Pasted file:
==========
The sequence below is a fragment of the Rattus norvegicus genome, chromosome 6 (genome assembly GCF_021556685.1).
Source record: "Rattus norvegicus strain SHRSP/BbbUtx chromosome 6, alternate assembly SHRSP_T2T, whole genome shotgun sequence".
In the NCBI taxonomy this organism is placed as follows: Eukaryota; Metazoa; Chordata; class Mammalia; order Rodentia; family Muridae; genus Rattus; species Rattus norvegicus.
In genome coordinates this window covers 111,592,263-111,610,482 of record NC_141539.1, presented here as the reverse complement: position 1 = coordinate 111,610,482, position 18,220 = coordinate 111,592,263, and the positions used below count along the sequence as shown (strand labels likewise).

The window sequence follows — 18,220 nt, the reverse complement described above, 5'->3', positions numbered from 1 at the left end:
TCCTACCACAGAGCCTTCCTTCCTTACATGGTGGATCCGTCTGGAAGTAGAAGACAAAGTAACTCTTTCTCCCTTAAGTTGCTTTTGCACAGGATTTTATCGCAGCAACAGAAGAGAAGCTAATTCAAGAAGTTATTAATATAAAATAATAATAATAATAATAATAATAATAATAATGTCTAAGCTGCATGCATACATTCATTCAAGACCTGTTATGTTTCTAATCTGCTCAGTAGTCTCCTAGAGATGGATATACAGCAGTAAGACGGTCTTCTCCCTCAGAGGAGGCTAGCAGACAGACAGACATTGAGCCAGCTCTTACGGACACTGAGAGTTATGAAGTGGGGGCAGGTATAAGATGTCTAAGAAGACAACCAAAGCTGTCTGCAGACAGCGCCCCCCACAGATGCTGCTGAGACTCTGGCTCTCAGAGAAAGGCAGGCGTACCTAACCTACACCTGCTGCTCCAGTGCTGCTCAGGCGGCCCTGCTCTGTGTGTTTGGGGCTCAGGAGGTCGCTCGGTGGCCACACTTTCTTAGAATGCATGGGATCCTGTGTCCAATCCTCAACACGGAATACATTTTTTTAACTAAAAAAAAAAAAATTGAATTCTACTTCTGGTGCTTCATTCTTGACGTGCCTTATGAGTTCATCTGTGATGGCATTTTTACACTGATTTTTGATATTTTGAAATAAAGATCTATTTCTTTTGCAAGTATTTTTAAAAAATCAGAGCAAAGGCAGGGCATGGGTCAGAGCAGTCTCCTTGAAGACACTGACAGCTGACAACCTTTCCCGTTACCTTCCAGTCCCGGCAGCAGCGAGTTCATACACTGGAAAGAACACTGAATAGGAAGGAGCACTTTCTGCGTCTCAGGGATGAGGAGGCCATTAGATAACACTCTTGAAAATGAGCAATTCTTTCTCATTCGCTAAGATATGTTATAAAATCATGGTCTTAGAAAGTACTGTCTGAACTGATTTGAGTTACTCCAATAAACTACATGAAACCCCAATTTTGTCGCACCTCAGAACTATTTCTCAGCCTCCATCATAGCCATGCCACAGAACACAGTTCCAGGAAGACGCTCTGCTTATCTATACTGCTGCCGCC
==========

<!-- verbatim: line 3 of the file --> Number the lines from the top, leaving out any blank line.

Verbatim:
In the NCBI taxonomy this organism is placed as follows: Eukaryota; Metazoa; Chordata; class Mammalia; order Rodentia; family Muridae; genus Rattus; species Rattus norvegicus.